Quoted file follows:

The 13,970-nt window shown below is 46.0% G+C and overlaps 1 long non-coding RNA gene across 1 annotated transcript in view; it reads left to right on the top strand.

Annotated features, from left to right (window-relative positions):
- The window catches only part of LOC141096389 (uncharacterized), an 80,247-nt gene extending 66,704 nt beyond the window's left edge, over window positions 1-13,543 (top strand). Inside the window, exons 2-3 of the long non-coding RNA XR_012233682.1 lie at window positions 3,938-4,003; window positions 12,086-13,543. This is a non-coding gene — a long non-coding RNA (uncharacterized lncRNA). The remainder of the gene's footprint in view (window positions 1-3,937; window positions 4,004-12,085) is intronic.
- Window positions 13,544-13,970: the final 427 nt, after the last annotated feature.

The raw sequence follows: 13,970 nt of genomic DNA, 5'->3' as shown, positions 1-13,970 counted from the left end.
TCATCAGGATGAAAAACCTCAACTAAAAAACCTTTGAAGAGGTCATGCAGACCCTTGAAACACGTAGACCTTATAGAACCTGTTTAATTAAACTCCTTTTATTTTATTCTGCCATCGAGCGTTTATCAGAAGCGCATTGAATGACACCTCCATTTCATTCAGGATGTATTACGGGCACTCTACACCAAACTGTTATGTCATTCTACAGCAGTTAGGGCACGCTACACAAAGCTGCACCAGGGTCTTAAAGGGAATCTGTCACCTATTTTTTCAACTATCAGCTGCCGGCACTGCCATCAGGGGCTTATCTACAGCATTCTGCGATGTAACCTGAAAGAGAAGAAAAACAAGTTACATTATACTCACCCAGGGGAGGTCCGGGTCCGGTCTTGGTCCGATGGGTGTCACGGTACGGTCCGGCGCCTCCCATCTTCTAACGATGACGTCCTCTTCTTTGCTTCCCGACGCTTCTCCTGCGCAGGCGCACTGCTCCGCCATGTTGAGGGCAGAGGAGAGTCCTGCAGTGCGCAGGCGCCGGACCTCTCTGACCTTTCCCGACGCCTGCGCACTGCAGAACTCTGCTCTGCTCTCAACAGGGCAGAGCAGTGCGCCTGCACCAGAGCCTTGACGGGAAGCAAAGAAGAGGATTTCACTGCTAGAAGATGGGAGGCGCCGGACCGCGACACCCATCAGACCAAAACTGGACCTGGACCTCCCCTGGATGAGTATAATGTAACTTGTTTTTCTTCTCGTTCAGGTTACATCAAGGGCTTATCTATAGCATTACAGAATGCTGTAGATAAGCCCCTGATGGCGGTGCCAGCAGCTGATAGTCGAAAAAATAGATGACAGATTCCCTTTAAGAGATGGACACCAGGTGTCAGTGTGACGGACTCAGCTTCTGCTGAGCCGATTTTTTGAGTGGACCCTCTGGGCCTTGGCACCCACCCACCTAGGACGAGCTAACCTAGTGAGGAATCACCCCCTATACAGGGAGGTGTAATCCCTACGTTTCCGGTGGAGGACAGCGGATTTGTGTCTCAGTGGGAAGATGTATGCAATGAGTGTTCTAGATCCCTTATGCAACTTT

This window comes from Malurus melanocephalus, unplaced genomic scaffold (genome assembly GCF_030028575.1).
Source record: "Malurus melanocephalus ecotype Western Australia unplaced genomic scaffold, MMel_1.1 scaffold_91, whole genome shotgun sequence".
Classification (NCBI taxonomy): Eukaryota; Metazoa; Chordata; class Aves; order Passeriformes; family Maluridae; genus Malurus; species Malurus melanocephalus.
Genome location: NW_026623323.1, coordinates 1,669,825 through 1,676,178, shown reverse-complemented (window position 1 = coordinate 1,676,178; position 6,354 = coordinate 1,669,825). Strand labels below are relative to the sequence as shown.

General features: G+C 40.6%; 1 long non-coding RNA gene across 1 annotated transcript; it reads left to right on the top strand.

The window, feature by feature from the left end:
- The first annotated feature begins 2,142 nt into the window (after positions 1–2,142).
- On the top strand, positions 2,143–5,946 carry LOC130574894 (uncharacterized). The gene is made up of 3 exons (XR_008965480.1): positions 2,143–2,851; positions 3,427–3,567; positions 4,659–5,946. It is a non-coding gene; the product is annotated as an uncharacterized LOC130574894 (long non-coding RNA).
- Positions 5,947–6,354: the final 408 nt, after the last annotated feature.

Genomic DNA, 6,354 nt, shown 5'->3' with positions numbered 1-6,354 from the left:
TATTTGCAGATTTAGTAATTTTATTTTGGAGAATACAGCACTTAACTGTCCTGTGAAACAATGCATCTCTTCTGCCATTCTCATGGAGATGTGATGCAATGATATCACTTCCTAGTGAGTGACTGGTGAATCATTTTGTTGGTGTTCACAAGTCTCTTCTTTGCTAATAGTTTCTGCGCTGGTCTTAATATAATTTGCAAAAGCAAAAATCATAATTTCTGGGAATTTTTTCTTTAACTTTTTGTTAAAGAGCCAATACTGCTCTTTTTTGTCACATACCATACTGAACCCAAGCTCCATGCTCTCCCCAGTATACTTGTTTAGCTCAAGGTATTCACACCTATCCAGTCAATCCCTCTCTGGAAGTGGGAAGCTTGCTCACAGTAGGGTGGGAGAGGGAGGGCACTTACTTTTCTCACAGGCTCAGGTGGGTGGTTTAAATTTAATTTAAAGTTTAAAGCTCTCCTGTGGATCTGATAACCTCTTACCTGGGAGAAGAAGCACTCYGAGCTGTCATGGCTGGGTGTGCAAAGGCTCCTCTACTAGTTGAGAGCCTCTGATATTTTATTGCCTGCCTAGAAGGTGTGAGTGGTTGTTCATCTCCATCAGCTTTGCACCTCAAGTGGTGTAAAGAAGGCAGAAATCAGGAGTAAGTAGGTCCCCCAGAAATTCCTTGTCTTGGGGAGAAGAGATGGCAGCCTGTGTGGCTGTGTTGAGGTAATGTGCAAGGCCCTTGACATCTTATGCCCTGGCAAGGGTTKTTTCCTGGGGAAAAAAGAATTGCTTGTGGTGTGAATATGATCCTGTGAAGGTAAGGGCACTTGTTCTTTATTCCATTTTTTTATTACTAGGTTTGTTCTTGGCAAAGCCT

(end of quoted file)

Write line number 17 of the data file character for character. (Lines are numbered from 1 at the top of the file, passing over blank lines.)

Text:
TATTTGCAGATTTAGTAATTTTATTTTGGAGAATACAGCACTTAACTGTCCTGTGAAACAATGCATCTCTTCTGCCATTCTCATGGAGATGTGATGCAATGATATCACTTCCTAGTGAGTGACTGGTGAATCATTTTGTTGGTGTTCACAAGTCTCTTCTTTGCTAATAGTTTCTGCGCTGGTCTTAATATAATTTGCAAAAGCAAAAATCATAATTTCTGGGAATTTTTTCTTTAACTTTTTGTTAAAGAGCCAATACTGCTCTTTTTTGTCACATACCATACTGAACCCAAGCTCCATGCTCTCCCCAGTATACTTGTTTAGCTCAAGGTATTCACACCTATCCAGTCAATCCCTCTCTGGAAGTGGGAAGCTTGCTCACAGTAGGGTGGGAGAGGGAGGGCACTTACTTTTCTCACAGGCTCAGGTGGGTGGTTTAAATTTAATTTAAAGTTTAAAGCTCTCCTGTGGATCTGATAACCTCTTACCTGGGAGAAGAAGCACTCYGAGCTGTCATGGCTGGGTGTGCAAAGGCTCCTCTACTAGTTGAGAGCCTCTGATATTTTATTGCCTGCCTAGAAGGTGTGAGTGGTTGTTCATCTCCATCAGCTTTGCACCTCAAGTGGTGTAAAGAAGGCAGAAATCAGGAGTAAGTAGGTCCCCCAGAAATTCCTTGTCTTGGGGAGAAGAGATGGCAGCCTGTGTGGCTGTGTTGAGGTAATGTGCAAGGCCCTTGACATCTTATGCCCTGGCAAGGGTTKTTTCCTGGGGAAAAAAGAATTGCTTGTGGTGTGAATATGATCCTGTGAAGGTAAGGGCACTTGTTCTTTATTCCATTTTTTTATTACTAGGTTTGTTCTTGGCAAAGCCT